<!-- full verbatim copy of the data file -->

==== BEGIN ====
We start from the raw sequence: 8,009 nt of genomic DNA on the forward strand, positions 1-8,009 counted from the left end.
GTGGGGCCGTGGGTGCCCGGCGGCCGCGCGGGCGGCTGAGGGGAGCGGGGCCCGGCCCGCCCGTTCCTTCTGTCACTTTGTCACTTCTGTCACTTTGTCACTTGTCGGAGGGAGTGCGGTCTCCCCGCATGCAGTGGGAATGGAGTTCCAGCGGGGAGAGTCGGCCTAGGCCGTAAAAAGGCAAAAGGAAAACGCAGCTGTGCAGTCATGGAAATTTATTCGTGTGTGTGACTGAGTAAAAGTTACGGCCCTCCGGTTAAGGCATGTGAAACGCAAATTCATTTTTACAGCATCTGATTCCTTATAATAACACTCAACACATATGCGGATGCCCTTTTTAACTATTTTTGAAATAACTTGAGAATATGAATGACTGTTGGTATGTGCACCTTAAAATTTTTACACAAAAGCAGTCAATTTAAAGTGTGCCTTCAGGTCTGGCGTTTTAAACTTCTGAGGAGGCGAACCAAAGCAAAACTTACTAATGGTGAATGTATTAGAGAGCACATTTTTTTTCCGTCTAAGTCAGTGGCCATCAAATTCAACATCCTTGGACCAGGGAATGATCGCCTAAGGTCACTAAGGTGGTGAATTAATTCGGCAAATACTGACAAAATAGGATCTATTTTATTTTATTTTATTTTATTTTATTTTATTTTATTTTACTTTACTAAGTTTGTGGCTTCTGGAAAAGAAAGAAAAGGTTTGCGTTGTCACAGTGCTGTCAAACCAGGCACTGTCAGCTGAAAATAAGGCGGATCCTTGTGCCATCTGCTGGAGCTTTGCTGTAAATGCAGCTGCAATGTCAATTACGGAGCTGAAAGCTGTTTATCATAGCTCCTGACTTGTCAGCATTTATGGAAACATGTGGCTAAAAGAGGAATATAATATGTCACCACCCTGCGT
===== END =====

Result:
We start from the raw sequence: 8,009 nt of genomic DNA on the forward strand, positions 1-8,009 counted from the left end.
GTGGGGCCGTGGGTGCCCGGCGGCCGCGCGGGCGGCTGAGGGGAGCGGGGCCCGGCCCGCCCGTTCCTTCTGTCACTTTGTCACTTCTGTCACTTTGTCACTTGTCGGAGGGAGTGCGGTCTCCCCGCATGCAGTGGGAATGGAGTTCCAGCGGGGAGAGTCGGCCTAGGCCGTAAAAAGGCAAAAGGAAAACGCAGCTGTGCAGTCATGGAAATTTATTCGTGTGTGTGACTGAGTAAAAGTTACGGCCCTCCGGTTAAGGCATGTGAAACGCAAATTCATTTTTACAGCATCTGATTCCTTATAATAACACTCAACACATATGCGGATGCCCTTTTTAACTATTTTTGAAATAACTTGAGAATATGAATGACTGTTGGTATGTGCACCTTAAAATTTTTACACAAAAGCAGTCAATTTAAAGTGTGCCTTCAGGTCTGGCGTTTTAAACTTCTGAGGAGGCGAACCAAAGCAAAACTTACTAATGGTGAATGTATTAGAGAGCACATTTTTTTTCCGTCTAAGTCAGTGGCCATCAAATTCAACATCCTTGGACCAGGGAATGATCGCCTAAGGTCACTAAGGTGGTGAATTAATTCGGCAAATACTGACAAAATAGGATCTATTTTATTTTATTTTATTTTATTTTATTTTATTTTATTTTACTTTACTAAGTTTGTGGCTTCTGGAAAAGAAAGAAAAGGTTTGCGTTGTCACAGTGCTGTCAAACCAGGCACTGTCAGCTGAAAATAAGGCGGATCCTTGTGCCATCTGCTGGAGCTTTGCTGTAAATGCAGCTGCAATGTCAATTACGGAGCTGAAAGCTGTTTATCATAGCTCCTGACTTGTCAGCATTTATGGAAACATGTGGCTAAAAGAGGAATATAATATGTCACCACCCTGCGT